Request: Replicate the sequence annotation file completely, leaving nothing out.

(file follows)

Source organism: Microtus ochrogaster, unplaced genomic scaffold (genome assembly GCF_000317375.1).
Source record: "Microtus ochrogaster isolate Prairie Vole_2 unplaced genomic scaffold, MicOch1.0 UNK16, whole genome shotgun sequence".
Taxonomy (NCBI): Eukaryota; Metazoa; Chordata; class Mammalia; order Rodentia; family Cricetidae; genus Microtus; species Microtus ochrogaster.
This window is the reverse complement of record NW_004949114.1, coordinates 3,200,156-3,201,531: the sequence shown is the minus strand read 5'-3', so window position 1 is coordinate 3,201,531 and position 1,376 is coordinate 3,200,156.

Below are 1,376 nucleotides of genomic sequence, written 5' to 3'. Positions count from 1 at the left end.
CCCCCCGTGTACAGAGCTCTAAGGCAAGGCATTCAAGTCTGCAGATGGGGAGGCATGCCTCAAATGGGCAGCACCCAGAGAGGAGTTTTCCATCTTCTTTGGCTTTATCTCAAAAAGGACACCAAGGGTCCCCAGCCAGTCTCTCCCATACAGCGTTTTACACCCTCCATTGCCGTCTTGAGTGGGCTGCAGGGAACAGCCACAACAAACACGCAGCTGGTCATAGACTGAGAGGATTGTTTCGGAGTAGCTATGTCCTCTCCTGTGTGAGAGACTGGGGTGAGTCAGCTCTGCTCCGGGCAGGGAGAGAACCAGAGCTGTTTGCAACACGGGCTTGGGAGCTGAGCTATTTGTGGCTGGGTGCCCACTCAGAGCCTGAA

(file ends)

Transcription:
Source organism: Microtus ochrogaster, unplaced genomic scaffold (genome assembly GCF_000317375.1).
Source record: "Microtus ochrogaster isolate Prairie Vole_2 unplaced genomic scaffold, MicOch1.0 UNK16, whole genome shotgun sequence".
Taxonomy (NCBI): Eukaryota; Metazoa; Chordata; class Mammalia; order Rodentia; family Cricetidae; genus Microtus; species Microtus ochrogaster.
This window is the reverse complement of record NW_004949114.1, coordinates 3,200,156-3,201,531: the sequence shown is the minus strand read 5'-3', so window position 1 is coordinate 3,201,531 and position 1,376 is coordinate 3,200,156.

Below are 1,376 nucleotides of genomic sequence, written 5' to 3'. Positions count from 1 at the left end.
CCCCCCGTGTACAGAGCTCTAAGGCAAGGCATTCAAGTCTGCAGATGGGGAGGCATGCCTCAAATGGGCAGCACCCAGAGAGGAGTTTTCCATCTTCTTTGGCTTTATCTCAAAAAGGACACCAAGGGTCCCCAGCCAGTCTCTCCCATACAGCGTTTTACACCCTCCATTGCCGTCTTGAGTGGGCTGCAGGGAACAGCCACAACAAACACGCAGCTGGTCATAGACTGAGAGGATTGTTTCGGAGTAGCTATGTCCTCTCCTGTGTGAGAGACTGGGGTGAGTCAGCTCTGCTCCGGGCAGGGAGAGAACCAGAGCTGTTTGCAACACGGGCTTGGGAGCTGAGCTATTTGTGGCTGGGTGCCCACTCAGAGCCTGAA